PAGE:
Repertoire vs. Comprehensive Examinations.

Repertoire vs. Comprehensive Examinations.

Some helpful facts and personal thoughts from a teacher/examiner.

Questions by AUSTAQ

Responses by Loreta Fin, Senior String Syllabus Advisor – AMEB

Most teachers will by now be aware that the AMEB has introduced Repertoire Examinations. When I first heard of these examinations, I was concerned that the integrity and standard of examinations would be compromised. My main fear was that some teachers might feel that it was no longer necessary to teach technique, as it was not required for the examination. Here are some answers to questions you may have, as well as some personal philosophies regarding examinations of this nature:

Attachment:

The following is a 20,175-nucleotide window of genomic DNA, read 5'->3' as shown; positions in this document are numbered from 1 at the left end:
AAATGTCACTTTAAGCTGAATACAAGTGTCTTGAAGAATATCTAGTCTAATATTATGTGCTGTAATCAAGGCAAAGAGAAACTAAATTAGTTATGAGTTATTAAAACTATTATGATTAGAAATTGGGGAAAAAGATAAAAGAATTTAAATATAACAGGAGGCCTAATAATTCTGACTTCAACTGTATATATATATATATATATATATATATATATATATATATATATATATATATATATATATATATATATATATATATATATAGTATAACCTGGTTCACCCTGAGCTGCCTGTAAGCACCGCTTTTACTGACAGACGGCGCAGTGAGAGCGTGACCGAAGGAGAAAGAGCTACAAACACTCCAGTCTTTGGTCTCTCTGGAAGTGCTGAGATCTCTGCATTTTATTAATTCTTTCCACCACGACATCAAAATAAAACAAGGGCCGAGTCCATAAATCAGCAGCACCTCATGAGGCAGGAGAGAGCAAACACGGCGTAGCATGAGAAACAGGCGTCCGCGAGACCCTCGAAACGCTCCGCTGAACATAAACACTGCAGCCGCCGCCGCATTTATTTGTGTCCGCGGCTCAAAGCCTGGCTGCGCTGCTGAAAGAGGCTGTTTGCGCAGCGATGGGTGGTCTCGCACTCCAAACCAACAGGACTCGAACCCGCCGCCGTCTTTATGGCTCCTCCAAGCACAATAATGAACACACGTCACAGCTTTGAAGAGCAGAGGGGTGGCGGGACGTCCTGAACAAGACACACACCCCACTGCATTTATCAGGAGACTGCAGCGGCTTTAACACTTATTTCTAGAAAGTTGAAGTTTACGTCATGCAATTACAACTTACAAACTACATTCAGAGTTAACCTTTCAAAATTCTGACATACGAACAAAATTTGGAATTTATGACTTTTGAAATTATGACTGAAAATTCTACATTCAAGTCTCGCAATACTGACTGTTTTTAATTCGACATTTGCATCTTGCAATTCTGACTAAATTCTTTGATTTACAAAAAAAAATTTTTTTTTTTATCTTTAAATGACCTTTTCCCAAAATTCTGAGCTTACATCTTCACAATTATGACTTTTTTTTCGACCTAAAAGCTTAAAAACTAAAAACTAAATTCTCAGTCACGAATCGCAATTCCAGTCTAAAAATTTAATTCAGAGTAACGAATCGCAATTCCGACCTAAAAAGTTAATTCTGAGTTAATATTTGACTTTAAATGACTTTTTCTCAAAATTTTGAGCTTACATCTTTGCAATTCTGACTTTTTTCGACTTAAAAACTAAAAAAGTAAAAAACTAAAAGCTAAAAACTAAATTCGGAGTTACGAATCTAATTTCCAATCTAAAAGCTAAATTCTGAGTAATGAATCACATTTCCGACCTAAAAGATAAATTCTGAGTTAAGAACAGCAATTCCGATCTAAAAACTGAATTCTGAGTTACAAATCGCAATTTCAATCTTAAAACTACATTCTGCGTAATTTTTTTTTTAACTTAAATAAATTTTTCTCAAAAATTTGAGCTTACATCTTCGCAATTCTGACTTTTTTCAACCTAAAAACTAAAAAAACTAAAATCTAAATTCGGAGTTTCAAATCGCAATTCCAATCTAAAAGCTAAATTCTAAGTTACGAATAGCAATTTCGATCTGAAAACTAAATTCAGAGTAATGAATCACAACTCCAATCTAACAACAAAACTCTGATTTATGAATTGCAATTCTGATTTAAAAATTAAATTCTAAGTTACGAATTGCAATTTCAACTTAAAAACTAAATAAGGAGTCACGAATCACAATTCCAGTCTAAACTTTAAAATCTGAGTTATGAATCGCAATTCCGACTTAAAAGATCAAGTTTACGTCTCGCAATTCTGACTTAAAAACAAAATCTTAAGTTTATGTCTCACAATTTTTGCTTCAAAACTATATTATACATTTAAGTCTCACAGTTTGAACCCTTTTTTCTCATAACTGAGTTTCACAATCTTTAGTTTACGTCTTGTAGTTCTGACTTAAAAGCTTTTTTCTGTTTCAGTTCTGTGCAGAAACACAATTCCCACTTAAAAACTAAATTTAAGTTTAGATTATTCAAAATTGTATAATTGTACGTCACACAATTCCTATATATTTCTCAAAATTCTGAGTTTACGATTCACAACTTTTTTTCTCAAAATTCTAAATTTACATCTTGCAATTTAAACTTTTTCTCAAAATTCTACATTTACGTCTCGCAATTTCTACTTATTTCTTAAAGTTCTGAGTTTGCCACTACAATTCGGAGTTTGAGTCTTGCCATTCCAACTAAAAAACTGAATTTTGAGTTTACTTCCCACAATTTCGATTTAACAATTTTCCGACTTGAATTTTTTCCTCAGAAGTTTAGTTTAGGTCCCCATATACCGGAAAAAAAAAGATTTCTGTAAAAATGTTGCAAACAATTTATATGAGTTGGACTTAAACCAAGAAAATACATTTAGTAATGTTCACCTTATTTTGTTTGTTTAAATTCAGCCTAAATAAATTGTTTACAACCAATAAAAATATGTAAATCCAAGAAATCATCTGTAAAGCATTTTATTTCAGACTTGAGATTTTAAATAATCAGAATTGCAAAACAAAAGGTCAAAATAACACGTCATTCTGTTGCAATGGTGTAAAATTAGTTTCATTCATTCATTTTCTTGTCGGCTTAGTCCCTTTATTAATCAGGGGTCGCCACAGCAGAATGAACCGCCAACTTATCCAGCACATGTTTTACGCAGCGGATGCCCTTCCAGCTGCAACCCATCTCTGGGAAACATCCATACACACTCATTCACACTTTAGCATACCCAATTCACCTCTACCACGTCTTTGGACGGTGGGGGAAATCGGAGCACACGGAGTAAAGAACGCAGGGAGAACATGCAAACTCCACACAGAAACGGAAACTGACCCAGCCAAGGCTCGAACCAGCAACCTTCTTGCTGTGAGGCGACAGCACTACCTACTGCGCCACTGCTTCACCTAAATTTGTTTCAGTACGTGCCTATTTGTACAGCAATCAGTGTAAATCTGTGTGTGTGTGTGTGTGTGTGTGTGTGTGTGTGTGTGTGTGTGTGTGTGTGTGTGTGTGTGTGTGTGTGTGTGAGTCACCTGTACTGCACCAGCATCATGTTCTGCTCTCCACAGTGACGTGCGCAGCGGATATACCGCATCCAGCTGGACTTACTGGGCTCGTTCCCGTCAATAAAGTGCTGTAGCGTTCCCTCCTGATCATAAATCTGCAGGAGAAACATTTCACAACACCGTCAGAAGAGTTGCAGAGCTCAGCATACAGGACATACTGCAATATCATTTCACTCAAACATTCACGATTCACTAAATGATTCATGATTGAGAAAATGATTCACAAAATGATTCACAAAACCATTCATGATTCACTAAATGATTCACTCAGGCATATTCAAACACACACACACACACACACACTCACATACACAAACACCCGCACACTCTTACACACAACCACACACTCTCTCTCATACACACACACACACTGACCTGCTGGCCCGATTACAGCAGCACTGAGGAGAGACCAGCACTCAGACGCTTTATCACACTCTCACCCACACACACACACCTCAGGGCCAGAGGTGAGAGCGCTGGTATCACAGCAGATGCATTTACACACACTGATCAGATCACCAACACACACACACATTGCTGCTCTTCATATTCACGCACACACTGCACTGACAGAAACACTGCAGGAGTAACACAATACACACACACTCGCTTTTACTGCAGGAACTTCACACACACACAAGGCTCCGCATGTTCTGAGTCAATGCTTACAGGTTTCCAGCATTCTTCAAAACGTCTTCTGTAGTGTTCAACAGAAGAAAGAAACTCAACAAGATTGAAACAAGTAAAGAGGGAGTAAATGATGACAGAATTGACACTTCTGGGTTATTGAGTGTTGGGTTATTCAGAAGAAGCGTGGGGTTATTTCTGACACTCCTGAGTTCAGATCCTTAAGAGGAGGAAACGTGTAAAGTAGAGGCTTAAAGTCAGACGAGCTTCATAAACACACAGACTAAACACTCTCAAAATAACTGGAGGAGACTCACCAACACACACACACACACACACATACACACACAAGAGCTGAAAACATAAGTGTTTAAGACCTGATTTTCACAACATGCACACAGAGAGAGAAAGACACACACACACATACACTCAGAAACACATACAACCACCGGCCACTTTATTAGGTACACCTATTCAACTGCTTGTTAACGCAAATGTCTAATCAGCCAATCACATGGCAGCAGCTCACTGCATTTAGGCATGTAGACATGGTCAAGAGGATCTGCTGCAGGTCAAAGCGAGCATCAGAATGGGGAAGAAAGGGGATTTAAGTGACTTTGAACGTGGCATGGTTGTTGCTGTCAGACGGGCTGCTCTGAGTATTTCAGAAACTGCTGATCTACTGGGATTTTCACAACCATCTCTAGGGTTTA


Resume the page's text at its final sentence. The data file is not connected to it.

What is the difference?

  • Preliminary to Grade 4 play 3 works, plus an Own Choice – 4 in total
  • Grades 5 to 8 play 3 works, plus two Own Choices – 5 in total
  • The 3 works must be chosen from the syllabus or AMEB grade books
    • Grade 4: ABC, Grades 5 to 7: List ABC, ABD, BCD or ACD
  • Own Choice works CAN be chosen from the syllabus, or be a work that the teacher deems to be of a similar length and standard, but NOT necessarily in the syllabus. Approval from AMEB is not required.
  • Repertoire exams do NOT contain Technical Work, Sight-reading, Aural Tests or General Knowledge.
  • The examination criteria, objectives and grading are the SAME as for a comprehensive examination.
  • Each piece in Repertoire is of EQUAL value – including the own choice/s, which are not “Extra List” Pieces of lesser value.
  • If a piano accompaniment exists, it MUST be presented for ALL works, including Own Choice – as opposed to Comprehensive, where piano accompaniments are NOT compulsory for Extra List Pieces.